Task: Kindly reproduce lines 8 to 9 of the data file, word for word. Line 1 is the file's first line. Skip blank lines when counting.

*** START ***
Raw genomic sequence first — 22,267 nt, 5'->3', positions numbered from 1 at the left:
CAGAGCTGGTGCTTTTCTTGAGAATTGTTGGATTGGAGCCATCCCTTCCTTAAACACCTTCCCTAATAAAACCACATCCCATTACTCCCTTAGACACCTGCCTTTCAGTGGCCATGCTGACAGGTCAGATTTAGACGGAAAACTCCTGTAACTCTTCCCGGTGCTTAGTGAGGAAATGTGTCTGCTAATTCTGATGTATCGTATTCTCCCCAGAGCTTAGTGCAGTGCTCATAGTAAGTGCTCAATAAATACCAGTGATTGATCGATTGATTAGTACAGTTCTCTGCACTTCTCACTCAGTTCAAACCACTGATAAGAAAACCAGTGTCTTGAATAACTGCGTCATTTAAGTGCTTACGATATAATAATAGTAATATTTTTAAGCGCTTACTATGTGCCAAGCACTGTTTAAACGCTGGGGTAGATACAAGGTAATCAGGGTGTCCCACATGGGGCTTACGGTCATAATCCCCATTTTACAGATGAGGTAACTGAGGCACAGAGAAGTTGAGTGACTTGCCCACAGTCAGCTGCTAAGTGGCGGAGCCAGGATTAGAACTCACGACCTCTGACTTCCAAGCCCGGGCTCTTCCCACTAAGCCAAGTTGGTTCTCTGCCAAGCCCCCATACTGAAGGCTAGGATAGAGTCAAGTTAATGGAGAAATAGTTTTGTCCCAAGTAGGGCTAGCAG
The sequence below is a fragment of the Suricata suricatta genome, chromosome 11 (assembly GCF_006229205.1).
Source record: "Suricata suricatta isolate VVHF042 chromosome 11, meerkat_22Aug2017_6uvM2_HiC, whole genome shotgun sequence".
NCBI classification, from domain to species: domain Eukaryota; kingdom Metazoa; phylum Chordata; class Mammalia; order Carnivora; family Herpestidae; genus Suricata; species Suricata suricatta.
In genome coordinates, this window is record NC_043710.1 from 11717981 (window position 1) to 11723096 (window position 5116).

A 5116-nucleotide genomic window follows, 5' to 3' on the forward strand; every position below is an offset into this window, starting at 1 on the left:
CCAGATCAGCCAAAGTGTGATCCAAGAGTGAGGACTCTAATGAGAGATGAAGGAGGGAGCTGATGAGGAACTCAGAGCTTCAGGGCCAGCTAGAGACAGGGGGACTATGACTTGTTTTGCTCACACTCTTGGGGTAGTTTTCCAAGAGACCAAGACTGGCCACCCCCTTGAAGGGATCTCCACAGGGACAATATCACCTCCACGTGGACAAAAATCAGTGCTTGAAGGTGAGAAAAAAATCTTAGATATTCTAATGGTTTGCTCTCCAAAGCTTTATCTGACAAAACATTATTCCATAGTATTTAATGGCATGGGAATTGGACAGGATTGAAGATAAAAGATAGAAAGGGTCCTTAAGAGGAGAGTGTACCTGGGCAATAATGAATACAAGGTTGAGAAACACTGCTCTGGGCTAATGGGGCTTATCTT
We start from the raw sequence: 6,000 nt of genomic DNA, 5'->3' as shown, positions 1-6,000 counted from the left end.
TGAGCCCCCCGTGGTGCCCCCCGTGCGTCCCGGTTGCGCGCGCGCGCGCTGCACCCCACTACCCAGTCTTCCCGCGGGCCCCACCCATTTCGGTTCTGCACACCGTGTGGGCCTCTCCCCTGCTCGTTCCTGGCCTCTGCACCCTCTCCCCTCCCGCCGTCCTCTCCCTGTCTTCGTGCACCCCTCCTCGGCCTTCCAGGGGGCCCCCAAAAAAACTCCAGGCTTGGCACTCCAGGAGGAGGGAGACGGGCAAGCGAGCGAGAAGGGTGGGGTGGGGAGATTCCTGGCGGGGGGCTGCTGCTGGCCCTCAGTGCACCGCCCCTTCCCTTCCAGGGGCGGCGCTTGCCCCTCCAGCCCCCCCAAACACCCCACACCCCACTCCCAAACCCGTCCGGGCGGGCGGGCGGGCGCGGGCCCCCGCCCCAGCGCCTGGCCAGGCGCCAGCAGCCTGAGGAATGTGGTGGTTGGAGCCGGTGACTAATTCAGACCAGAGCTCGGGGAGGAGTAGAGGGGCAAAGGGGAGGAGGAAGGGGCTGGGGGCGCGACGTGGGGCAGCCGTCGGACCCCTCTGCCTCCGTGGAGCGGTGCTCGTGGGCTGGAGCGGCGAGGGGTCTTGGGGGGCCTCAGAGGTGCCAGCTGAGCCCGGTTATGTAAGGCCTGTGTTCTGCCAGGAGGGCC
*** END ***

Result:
CCAGATCAGCCAAAGTGTGATCCAAGAGTGAGGACTCTAATGAGAGATGAAGGAGGGAGCTGATGAGGAACTCAGAGCTTCAGGGCCAGCTAGAGACAGGGGGACTATGACTTGTTTTGCTCACACTCTTGGGGTAGTTTTCCAAGAGACCAAGACTGGCCACCCCCTTGAAGGGATCTCCACAGGGACAATATCACCTCCACGTGGACAAAAATCAGTGCTTGAAGGTGAGAAAAAAATCTTAGATATTCTAATGGTTTGCTCTCCAAAGCTTTATCTGACAAAACATTATTCCATAGTATTTAATGGCATGGGAATTGGACAGGATTGAAGATAAAAGATAGAAAGGGTCCTTAAGAGGAGAGTGTACCTGGGCAATAATGAATACAAGGTTGAGAAACACTGCTCTGGGCTAATGGGGCTTATCTT
We start from the raw sequence: 6,000 nt of genomic DNA, 5'->3' as shown, positions 1-6,000 counted from the left end.